The photometric properties of the Wh band appear reasonably good. The effective wavelength for A-G spectral types is intermediate between that of Johnson V and R bands, and Wh measurements correlate well with V and V-R. The obvious defect is that the photometry depends on the instrument. For example the response of the system changes when using a front-illuminated CCD instead of a back-illuminated one, because the effective wavelength in the front-illuminated case is closer to that of R band. Therefore some care will be required when merging differential Wh observations of the same stellar field obtained with different instruments. Systematic effects related to star colours are expected, but they can be probably corrected for; this requires, however, one very deep exposure in V and R or one observation with a larger telescope to get the colors of the faintest stars. Star colors are important in any case for discussing the nature of variables, therefore the suggested strategy for future work in this field shall include at least one observation in a photometric system with an adequately large telescope for obtaining this information.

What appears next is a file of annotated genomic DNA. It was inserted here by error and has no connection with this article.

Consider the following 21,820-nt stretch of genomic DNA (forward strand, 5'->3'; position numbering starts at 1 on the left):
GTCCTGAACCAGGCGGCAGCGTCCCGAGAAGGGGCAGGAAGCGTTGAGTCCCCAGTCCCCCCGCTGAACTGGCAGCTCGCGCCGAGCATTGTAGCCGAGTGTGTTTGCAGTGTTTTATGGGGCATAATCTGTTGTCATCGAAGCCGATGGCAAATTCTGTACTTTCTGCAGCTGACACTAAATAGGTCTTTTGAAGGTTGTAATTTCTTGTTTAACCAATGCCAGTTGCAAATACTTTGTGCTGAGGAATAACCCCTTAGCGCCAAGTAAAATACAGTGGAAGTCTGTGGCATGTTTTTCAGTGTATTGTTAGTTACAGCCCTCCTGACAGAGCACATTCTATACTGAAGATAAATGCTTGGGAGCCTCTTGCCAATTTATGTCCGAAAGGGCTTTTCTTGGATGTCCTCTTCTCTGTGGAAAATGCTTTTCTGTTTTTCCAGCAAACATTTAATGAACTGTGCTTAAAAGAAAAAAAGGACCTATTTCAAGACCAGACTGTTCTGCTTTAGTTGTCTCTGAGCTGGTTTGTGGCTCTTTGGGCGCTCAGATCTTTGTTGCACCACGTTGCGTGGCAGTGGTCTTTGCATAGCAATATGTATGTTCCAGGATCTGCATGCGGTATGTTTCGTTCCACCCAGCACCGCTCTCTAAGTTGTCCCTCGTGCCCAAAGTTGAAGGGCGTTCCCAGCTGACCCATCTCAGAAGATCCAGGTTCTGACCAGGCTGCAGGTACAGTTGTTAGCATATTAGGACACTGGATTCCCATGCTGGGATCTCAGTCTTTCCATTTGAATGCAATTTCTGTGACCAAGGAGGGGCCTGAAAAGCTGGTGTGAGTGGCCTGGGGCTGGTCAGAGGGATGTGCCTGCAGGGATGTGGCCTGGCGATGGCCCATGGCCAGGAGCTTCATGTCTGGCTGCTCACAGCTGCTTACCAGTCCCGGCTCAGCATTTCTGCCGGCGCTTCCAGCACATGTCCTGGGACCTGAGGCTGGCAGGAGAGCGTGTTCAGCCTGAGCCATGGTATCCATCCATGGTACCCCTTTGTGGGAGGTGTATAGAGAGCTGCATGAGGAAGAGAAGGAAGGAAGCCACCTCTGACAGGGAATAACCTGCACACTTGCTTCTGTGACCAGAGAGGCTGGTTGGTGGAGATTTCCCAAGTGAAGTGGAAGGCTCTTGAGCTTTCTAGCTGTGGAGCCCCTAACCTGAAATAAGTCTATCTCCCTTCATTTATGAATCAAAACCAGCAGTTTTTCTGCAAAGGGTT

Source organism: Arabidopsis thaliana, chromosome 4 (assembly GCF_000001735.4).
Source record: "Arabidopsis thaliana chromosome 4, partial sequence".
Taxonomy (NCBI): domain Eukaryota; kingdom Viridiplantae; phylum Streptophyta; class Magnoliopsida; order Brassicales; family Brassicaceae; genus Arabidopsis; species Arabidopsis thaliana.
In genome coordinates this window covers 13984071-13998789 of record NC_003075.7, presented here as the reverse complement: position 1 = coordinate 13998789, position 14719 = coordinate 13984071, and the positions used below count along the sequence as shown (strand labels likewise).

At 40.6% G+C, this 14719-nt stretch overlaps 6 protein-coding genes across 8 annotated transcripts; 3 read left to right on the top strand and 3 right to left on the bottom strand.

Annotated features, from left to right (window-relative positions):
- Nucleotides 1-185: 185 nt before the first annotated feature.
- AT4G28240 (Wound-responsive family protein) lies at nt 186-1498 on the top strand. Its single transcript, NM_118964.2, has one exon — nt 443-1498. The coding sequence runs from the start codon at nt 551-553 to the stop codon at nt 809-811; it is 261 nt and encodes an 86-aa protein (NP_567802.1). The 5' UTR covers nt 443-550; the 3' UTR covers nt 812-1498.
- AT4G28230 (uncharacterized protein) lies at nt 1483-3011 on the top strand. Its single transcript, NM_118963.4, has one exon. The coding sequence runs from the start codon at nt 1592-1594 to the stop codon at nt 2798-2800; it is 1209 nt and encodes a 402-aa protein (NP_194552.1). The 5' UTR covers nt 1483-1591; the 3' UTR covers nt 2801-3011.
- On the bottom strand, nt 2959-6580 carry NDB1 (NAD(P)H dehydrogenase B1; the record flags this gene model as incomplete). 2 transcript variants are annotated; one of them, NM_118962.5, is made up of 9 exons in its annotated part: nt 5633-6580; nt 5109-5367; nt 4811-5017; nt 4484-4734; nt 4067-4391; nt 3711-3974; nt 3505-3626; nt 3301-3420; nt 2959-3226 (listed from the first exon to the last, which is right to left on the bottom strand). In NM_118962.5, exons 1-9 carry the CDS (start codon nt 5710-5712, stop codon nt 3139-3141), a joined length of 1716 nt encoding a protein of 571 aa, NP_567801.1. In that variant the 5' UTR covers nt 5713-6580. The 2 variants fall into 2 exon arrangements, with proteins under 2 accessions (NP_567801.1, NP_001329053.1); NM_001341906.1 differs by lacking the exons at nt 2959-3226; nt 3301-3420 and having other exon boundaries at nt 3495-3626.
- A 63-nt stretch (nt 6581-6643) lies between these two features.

It is interesting to compare, at least qualitatively, our results with those of analogous surveys such as DIRECT (Kaluzny et al. 1999), which is the project dedicated to the observations of M31. We recall that the distance of IC 1613, [FORMULA], is very similar to that of M31, [FORMULA] (Madore & Freedman 1991), but the stars of M31 suffer of local reddening [FORMULA] from 0 to 0.25. DIRECT uses telescopes of 1.2-1.3 m, front- and back-illuminated CCD detectors and exposure time of 900 s, and the number of collected photons would be approximately similar to that obtained by us with the 0.9 m telescope, exposure of 1800 sec and same filter. For a given period, the M31 Cepheid V light curves appear less accurate than those of IC 1613 in Wh band. Another indication is the faintest Cepheid with short period: in M31 the limit is about 4 d and [FORMULA] mag (Stanek et al. 1998); in IC 1613 we estimate [FORMULA]. We note that it is not easy to compare observations obtained with different telescopes, and the difference between M31 and IC 1613 results could depend in part also on crowding problems in M31, average seeing conditions, etc. In principle, however, we expect a gain of about 1.5 mag due to the use of the Wh band, for the same telescope and conditions.